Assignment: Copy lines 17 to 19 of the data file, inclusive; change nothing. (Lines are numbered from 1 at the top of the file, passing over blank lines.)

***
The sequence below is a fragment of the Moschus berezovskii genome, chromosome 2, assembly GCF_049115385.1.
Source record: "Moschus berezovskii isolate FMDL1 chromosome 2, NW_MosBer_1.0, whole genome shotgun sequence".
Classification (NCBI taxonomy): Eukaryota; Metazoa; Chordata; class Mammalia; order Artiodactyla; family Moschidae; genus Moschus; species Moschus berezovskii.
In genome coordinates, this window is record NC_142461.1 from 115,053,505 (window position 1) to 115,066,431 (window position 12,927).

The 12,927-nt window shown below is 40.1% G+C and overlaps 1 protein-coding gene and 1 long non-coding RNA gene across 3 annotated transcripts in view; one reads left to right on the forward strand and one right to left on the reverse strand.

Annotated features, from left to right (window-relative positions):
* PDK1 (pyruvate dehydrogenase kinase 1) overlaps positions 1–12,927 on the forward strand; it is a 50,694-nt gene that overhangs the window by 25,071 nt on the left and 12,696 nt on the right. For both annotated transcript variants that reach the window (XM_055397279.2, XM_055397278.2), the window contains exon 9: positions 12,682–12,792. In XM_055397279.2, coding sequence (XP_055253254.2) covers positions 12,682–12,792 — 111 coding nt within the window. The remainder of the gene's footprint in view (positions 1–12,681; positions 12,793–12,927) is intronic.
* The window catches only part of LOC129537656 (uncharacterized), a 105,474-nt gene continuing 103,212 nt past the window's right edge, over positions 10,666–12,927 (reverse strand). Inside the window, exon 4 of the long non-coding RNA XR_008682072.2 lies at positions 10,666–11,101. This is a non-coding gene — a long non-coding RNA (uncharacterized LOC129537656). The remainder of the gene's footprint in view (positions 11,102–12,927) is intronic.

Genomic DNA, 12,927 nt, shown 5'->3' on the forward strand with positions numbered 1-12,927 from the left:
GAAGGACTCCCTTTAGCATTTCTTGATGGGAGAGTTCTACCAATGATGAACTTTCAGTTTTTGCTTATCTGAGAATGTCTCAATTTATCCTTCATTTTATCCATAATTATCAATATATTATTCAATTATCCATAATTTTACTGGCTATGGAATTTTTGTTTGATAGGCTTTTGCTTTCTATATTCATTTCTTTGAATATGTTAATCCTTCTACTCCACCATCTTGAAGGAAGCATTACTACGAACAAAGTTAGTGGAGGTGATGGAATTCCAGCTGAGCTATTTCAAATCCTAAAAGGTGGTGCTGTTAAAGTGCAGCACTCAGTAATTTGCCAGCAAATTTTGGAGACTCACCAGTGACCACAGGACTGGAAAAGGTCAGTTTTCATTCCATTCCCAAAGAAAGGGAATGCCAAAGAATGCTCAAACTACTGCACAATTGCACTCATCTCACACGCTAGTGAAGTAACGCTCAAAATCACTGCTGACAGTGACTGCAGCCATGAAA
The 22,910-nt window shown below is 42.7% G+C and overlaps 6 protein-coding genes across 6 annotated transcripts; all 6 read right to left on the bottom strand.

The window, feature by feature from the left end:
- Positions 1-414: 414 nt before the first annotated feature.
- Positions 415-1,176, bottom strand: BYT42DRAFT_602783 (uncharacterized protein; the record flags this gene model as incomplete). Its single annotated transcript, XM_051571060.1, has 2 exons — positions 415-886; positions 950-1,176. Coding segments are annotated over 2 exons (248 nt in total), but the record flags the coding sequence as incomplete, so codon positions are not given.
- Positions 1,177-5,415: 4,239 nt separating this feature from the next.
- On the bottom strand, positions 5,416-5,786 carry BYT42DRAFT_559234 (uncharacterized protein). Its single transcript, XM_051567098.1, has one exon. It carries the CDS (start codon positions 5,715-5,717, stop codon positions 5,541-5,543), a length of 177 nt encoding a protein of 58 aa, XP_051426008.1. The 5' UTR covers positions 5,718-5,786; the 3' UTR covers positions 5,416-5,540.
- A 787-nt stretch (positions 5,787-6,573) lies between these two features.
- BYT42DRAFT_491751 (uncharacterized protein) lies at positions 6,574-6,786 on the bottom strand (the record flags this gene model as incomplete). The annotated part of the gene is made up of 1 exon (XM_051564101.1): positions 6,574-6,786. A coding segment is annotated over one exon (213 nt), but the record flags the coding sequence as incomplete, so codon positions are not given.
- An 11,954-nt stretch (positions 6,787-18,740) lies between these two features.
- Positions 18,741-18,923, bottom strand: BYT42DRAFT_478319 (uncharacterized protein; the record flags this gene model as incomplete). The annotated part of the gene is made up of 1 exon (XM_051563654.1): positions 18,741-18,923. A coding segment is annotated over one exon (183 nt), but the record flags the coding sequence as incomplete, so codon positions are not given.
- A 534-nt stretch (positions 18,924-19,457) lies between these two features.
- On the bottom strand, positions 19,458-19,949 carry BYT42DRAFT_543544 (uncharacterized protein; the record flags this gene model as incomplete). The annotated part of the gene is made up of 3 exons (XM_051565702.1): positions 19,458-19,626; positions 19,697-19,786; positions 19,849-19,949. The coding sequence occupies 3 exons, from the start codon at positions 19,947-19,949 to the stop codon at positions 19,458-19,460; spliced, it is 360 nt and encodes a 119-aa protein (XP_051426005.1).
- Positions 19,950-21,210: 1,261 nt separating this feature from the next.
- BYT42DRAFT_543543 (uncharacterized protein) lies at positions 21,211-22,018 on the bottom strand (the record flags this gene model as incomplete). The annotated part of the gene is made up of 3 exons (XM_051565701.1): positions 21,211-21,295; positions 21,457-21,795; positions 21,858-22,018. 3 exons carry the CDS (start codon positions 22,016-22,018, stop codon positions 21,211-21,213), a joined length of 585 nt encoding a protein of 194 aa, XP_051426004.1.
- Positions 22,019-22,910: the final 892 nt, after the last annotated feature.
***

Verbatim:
- A 787-nt stretch (positions 5,787-6,573) lies between these two features.
- BYT42DRAFT_491751 (uncharacterized protein) lies at positions 6,574-6,786 on the bottom strand (the record flags this gene model as incomplete). The annotated part of the gene is made up of 1 exon (XM_051564101.1): positions 6,574-6,786. A coding segment is annotated over one exon (213 nt), but the record flags the coding sequence as incomplete, so codon positions are not given.
- An 11,954-nt stretch (positions 6,787-18,740) lies between these two features.